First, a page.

Dr. Clifford began working as a community interpreter in the 1990s before making the leap to conference interpreting. He is a former staff interpreter with the Government of Canada and an Active Member of the Association internationale des interprètes de conférence. He is the author of “Interpreting Effects: From legislative framework to end users” (in Mezei, Simon & von Flotow Translation Effects, 2014), of “Healthcare interpreting and informed consent: What is the interpreter’s role in treatment decision-making” (TTR, 2007), and of “Putting the exam to the test: Psychometric validation and interpreter certification” (Interpreting, 2005).
Before she became an interpreter, Ms. Oblitas explored many worlds: she was a student of political science; she worked for UNESCO in La Paz, Bolivia; she managed a community centre in the suburbs of Paris; and she even had a brief stint as a clown! Over time, she was drawn to interpreting, working first as a community interpreter before graduating in 2008 from the conference interpreter training program at the Université de Genève. She then began her career as a free-lance conference interpreter in Paris and at the EU. She also taught at the Université Catholique de l’Ouest, in Angers, and at the Université de Strasbourg, and she undertook graduate studies in Quechua linguistics at the INALCO in Paris. Last summer, she left it all behind to join the Glendon MCI team. She hasn’t looked back since.
Ms. Zhang is an active conference interpreter who has extensive experience working with Canada’s three levels of government. She has also interpreted for a large number of industries in the private sector, and for civil society organizations such as universities and associations. From September 2013 to July 2014, she worked as a Teaching Assistant at the MCI before becoming a full-time faculty member. Prior to relocating to Canada, she was a staff interpreter at Sinophone Interpretation, a member of Calliope in China from 2012 to 2013. She holds a Professional Diploma in Conference Interpreting (with Distinction) from the Shanghai International Studies University (a United Nations MoU program).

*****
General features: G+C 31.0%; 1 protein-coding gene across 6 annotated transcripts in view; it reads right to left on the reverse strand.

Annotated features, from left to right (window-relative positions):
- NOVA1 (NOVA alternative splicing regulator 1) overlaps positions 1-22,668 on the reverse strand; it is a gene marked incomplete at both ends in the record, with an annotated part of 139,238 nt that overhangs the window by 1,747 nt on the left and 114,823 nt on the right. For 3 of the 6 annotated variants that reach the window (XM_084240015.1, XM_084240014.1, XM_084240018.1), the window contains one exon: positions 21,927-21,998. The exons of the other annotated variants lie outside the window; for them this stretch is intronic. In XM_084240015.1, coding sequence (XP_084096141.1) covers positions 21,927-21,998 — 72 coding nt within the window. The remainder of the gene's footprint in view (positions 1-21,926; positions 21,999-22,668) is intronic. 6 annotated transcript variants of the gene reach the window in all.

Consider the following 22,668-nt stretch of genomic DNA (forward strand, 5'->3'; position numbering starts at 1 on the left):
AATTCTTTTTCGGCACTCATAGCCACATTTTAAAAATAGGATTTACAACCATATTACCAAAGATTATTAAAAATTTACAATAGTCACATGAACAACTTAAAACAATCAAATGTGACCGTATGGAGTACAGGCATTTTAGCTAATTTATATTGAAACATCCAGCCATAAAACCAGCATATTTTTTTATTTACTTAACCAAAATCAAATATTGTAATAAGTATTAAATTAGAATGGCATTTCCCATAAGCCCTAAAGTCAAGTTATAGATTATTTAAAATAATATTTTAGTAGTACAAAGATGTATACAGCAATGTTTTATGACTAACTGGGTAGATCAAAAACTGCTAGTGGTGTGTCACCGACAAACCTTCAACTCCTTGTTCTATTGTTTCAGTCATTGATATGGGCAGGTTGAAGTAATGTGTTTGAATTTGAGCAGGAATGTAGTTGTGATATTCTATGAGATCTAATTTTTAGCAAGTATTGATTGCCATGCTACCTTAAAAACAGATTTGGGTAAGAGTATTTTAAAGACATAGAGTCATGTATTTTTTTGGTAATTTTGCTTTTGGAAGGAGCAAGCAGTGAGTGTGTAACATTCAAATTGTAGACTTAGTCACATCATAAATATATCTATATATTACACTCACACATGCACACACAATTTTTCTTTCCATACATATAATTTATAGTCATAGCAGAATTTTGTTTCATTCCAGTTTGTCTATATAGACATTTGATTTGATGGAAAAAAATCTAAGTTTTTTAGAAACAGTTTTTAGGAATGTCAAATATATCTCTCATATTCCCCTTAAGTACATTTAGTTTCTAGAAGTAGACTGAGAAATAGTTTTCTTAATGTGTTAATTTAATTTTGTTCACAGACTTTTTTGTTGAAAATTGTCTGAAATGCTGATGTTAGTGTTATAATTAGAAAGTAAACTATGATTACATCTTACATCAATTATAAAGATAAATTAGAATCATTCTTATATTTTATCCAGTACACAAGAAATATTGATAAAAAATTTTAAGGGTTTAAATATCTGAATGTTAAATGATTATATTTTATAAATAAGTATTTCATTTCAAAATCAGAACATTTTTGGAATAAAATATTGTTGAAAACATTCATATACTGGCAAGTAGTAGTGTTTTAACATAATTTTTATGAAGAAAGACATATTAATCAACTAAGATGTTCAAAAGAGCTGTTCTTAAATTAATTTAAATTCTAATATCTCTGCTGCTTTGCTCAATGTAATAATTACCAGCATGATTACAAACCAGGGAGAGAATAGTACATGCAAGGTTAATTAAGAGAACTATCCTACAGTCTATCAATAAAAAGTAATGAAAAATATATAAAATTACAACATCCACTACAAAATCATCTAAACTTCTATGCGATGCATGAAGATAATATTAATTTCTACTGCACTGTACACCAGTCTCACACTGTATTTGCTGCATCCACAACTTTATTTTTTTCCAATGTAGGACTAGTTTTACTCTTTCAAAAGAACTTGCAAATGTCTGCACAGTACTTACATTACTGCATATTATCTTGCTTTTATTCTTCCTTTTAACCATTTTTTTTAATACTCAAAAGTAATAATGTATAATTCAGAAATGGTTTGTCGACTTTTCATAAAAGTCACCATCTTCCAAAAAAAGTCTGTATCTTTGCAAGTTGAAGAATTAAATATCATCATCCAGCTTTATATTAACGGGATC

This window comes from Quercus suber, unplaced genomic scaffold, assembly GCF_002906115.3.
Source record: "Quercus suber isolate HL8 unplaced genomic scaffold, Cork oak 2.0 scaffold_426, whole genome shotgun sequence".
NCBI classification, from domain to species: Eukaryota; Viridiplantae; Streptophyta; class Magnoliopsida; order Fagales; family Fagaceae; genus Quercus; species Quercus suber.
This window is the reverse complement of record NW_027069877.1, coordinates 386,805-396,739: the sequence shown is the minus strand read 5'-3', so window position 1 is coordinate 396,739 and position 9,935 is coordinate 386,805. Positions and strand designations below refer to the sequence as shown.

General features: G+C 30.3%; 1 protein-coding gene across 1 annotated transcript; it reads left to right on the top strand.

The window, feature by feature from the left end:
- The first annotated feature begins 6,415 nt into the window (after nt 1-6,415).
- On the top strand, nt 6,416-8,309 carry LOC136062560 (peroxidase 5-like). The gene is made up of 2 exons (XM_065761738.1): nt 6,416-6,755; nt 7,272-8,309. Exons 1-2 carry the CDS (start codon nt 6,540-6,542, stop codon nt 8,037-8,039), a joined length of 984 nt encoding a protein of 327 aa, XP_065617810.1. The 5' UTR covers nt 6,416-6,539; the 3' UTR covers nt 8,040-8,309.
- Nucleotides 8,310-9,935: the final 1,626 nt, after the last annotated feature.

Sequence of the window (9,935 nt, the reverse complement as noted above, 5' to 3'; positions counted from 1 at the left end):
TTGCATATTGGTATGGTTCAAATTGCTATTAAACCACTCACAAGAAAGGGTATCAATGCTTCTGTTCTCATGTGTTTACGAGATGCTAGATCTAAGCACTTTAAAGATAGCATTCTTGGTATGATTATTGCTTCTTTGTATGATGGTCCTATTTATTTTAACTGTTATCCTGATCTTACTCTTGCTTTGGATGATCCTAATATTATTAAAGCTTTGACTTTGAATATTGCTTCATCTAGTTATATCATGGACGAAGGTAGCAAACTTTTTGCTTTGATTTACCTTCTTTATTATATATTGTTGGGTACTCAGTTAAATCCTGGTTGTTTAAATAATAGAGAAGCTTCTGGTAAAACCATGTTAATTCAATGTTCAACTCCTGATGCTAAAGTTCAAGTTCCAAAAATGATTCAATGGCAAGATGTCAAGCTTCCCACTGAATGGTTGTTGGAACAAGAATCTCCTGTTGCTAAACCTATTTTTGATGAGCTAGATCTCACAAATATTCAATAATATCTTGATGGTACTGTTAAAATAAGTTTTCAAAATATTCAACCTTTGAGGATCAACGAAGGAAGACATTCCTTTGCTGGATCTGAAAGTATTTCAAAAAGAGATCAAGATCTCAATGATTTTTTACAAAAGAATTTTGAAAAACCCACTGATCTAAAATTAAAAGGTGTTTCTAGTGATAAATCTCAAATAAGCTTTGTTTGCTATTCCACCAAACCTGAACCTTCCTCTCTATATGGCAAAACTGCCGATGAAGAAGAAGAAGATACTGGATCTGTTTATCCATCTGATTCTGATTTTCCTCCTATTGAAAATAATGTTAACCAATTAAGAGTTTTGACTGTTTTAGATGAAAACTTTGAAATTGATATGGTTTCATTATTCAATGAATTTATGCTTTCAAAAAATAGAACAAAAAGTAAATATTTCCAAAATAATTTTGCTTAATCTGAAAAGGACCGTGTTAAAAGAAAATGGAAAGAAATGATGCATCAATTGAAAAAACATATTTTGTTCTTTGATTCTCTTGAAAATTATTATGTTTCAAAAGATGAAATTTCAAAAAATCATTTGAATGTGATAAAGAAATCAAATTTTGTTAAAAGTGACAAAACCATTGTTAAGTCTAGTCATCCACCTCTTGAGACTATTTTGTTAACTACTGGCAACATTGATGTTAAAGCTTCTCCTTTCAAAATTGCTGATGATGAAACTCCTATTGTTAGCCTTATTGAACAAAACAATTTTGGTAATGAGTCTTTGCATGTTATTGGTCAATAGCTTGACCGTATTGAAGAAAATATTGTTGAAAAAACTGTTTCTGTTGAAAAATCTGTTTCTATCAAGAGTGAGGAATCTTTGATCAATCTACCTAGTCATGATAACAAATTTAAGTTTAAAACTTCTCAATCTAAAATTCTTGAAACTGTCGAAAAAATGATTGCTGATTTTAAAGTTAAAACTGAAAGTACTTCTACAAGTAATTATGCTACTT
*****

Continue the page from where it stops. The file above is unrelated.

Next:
Ms. Campbell was a staff member of the Directorate-General for Interpretation of the European Commission (DG SCIC) in Brussels from 1973 until April 2011. A highly qualified and experienced interpreter trainer, she has aptitude-tested, taught and acted as examiner at university courses in and outside Europe and at EU tests and competitions. She continues to be a sought-after interpreter trainer and has gained a reputation as a lively, knowledgeable and entertaining public speaker. She is currently the Director of the National Network for Interpreting of the UK program ‘Routes into Languages’. Together with Jesús Baigorri Jalón, she edited five monographs on legal translation, including Translating the Law: Theoretical and Methodological Issues (Editorial Comares, 2013).
Dr. Diriker is Professor of Translation and Interpreting Studies and specialises in sociological approaches to the study of conference interpreting. She is the author of De-/Re-Contextualizing Conference Interpreting: Interpreters in the Ivory Tower? (John Benjamins, 2004). An experienced conference interpreter and trainer, she is Honorary Research Fellow at the Center for Translation and Intercultural Studies in Manchester University and a member of the Quality Assessment Committee of the European Masters in Conference Interpreting (EMCI).